Wednesday, January 28, 2009

Elections Do Matter

A couple of years ago, the Supreme Court held that the 180-day limitations period for pay discrimination claims ran from the date that the employee receives her paycheck. This was true whether or not the employee knew that she was being paid less than her male counterparts. The case was Ledbetter v. Goodyear Tire & Rubber Co. Orin Kerr thinks it was a close call.

Justice Ginsburg dissented at the time and didn't think it was such a close call. Toward the end of her dissent, she wrote: "This is not the first time the Court has ordered a cramped interpretation of Title VII, incompatible with the statute's broad purpose. Once again, the ball is in Congress' court. As in 1991, the Legislature may act to correct this Court's parsimonious reading of Title VII."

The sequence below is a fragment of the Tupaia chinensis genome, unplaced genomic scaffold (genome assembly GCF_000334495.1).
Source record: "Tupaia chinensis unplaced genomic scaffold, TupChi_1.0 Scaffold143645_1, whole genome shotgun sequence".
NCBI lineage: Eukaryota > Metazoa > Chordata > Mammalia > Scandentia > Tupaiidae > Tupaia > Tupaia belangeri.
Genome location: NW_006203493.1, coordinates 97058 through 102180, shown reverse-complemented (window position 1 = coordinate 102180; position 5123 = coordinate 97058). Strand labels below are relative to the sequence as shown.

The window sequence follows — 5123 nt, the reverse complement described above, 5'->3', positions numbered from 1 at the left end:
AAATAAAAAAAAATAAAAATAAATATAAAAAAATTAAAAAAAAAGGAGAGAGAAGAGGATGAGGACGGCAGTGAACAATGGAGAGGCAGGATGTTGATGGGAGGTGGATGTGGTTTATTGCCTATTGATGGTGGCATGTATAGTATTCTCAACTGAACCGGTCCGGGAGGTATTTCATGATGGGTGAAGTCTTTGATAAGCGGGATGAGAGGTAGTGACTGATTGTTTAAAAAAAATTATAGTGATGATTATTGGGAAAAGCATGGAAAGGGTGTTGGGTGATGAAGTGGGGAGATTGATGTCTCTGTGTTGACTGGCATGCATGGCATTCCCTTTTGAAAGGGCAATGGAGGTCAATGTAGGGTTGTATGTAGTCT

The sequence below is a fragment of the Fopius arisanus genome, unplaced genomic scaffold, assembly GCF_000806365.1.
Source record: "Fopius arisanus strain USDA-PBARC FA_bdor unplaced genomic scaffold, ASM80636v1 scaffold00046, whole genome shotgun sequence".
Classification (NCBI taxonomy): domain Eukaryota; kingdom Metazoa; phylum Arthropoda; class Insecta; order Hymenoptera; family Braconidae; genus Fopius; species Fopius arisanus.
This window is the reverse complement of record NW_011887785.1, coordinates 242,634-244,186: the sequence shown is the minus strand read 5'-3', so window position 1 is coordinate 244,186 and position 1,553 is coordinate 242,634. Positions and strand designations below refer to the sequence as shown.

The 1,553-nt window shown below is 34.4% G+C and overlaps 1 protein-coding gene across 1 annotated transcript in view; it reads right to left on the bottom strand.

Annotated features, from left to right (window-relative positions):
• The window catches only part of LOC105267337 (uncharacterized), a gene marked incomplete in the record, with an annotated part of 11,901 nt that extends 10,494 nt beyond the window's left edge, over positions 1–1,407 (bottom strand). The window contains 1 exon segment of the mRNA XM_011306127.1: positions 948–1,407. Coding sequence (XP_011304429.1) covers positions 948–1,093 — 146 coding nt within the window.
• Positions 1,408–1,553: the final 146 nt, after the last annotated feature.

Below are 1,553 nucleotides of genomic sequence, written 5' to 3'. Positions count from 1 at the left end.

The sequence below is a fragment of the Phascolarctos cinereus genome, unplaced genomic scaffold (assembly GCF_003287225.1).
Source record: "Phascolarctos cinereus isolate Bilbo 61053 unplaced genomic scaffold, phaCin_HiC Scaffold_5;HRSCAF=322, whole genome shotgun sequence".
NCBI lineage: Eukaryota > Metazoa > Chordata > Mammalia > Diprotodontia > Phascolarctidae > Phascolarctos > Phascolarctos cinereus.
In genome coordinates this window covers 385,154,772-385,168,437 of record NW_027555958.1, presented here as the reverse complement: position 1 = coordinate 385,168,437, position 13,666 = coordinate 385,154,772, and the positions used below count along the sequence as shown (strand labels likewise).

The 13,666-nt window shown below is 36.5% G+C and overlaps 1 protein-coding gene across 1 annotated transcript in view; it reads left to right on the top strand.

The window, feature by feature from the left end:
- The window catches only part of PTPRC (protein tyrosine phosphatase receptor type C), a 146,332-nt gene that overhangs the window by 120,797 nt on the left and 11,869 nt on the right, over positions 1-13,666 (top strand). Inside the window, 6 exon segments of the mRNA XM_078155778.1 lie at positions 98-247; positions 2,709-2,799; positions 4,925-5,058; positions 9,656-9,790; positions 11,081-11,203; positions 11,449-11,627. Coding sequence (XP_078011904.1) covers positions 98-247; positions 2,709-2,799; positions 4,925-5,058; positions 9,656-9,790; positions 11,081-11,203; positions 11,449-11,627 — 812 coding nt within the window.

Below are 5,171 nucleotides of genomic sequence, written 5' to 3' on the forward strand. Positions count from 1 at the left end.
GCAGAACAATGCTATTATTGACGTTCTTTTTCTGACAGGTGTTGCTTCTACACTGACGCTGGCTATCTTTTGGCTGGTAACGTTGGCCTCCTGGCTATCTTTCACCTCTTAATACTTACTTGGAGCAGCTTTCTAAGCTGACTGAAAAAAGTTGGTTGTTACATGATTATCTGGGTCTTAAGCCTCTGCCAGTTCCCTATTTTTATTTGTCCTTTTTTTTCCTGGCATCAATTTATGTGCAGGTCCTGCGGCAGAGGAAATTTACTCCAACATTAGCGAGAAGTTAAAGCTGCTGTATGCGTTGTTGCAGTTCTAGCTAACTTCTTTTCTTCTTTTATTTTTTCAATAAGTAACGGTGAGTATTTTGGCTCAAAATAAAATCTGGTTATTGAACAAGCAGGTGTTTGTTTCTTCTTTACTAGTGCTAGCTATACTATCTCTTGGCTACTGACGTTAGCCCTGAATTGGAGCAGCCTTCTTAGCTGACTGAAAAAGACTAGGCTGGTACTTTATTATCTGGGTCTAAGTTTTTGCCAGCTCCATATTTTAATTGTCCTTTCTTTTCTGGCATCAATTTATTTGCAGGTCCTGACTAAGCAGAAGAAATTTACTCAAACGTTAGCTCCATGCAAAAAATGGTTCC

That is exactly what happened today. Congress didn't just reverse the holding of the Ledbetter case, it kicked the case where it hurts. The law applies to all cases filed since the day before the Court decided Ledbetter. And in one of the whereas clauses, Congress states that the decision "ignores the reality of wage discrimination and is at odds with the robust application of the civil rights laws that Congress intended."

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